Sorry!! The article you are trying to read is not available now.
HOT TAGS:  

Apple Keeps iTunes Match from Falling Short

Print comment Post Comments
STREAM A LITTLE STREAM
DailyFeed
Phew! You had us worried there for a second, Apple.

Upon its introduction back in early June, iTunes Match looked to be a fantastic offering in the Cloud-Based Music Race. Rather than upload gigabytes worth of data to an online storage locker, iTunes Match would utilize the technology from the Apple-acquired service Lala and "scan and match" your library tracks, connecting it to a 256kbs file -- no matter the quality of the original track -- on Apple's servers. From there, it's accessible from your Mac or any iOS device via iTunes.

The only problem was that the then-current iTunes in the Cloud service missed a key feature available in Google Music and the Amazon Cloud Drive: streaming.

Sure, compared to Google and Amazon, there are other shortcomings in the cloud-based iTunes. You're shackled to the bloated desktop software rather than a universal web app, the service won't sync music purchased outside of the iTunes Store, and those tracks purchased with DRM are re-downloaded with the DRM attached -- whereas music pirates are given amnesty and clean tracks.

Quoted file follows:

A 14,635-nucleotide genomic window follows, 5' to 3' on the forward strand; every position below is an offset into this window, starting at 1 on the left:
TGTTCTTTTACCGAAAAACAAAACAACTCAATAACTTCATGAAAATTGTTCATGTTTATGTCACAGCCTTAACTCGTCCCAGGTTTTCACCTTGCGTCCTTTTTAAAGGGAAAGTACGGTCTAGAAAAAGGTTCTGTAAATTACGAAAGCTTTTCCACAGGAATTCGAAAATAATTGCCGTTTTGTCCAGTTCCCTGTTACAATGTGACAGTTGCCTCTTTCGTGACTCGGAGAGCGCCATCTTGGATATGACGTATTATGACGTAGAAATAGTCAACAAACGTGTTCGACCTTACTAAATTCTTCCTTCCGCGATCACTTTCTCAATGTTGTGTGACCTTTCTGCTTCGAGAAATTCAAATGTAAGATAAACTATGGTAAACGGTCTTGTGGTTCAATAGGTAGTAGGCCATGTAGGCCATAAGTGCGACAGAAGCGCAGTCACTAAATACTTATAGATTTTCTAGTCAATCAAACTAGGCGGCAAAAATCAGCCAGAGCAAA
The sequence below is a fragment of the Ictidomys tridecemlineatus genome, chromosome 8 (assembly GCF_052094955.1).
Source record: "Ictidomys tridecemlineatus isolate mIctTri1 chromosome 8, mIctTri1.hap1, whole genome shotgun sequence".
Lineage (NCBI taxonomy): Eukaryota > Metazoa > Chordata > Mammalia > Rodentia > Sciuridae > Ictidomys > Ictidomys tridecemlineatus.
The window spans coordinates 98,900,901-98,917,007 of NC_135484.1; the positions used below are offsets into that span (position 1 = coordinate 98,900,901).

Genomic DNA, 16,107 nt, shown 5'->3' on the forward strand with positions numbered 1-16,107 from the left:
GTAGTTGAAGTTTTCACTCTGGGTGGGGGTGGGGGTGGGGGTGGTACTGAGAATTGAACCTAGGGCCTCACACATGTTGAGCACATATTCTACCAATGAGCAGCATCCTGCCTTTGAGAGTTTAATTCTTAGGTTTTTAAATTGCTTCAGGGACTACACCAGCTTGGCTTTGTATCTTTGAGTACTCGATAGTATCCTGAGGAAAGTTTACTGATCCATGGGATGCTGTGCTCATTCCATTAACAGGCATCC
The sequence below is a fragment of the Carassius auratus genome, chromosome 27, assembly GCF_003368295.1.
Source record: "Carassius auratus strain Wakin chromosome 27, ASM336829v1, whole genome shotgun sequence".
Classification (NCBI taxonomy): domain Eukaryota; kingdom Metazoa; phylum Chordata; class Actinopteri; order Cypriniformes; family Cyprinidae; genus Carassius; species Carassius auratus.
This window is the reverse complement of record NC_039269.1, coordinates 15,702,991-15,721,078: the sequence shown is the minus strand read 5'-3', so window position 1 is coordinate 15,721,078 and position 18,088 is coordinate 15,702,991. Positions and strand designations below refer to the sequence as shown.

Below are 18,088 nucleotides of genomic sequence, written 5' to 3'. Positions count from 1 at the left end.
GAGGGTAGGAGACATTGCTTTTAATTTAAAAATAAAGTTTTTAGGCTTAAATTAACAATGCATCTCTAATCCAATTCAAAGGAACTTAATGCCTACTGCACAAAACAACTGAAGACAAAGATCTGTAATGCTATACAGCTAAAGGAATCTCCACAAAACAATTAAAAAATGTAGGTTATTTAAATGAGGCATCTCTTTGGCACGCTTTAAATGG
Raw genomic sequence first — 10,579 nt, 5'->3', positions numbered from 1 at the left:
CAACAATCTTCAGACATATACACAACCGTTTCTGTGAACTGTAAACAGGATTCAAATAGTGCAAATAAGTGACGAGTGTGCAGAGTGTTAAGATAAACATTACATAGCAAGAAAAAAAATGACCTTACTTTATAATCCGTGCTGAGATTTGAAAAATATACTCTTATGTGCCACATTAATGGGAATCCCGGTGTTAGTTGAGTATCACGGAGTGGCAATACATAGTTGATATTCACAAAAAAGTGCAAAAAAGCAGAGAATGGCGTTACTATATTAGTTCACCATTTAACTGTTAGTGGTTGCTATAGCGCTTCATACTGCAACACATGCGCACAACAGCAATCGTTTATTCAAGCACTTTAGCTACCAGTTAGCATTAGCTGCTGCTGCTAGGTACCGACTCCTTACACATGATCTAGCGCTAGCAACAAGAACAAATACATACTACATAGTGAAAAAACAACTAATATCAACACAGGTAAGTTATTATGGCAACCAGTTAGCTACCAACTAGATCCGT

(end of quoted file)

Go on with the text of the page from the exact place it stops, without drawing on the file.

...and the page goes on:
And while iTunes Match was guaranteed to deliver DRM-free files and upload tracks acquired outside of the iTunes Store, there was a legitimate worry that the service would mirror the iTunes in the Cloud syncing method of downloading the entire file to your device before it could be played. However, new video walkthroughs of the developer beta -- courtesy of Insanely Great Mac -- show that users can both download and stream individual tracks from the cloud.

And the system looks fantastic on the Mac...


...as well as the iPhone.


Yes, the service costs $24.99 a year to use while Google Music is free for the time being, but many users would gladly fork over roughly $0.50 a week to keep from having to upload 80GB of media to an online server.

And as long as the tech giants stay competitive, customers continue to win in an arena where, for decades, they consistently lost: the music industry.

(See also: Apple Screws Honest iTunes Customers and iPhone Rumor du Jour: Casing and Screen Size)

For an investment angle on these and many more tech stocks, take a FREE trial to the TechStrat Report by Sean Udall.
POSITION:  No positions in stocks mentioned.

TICKERS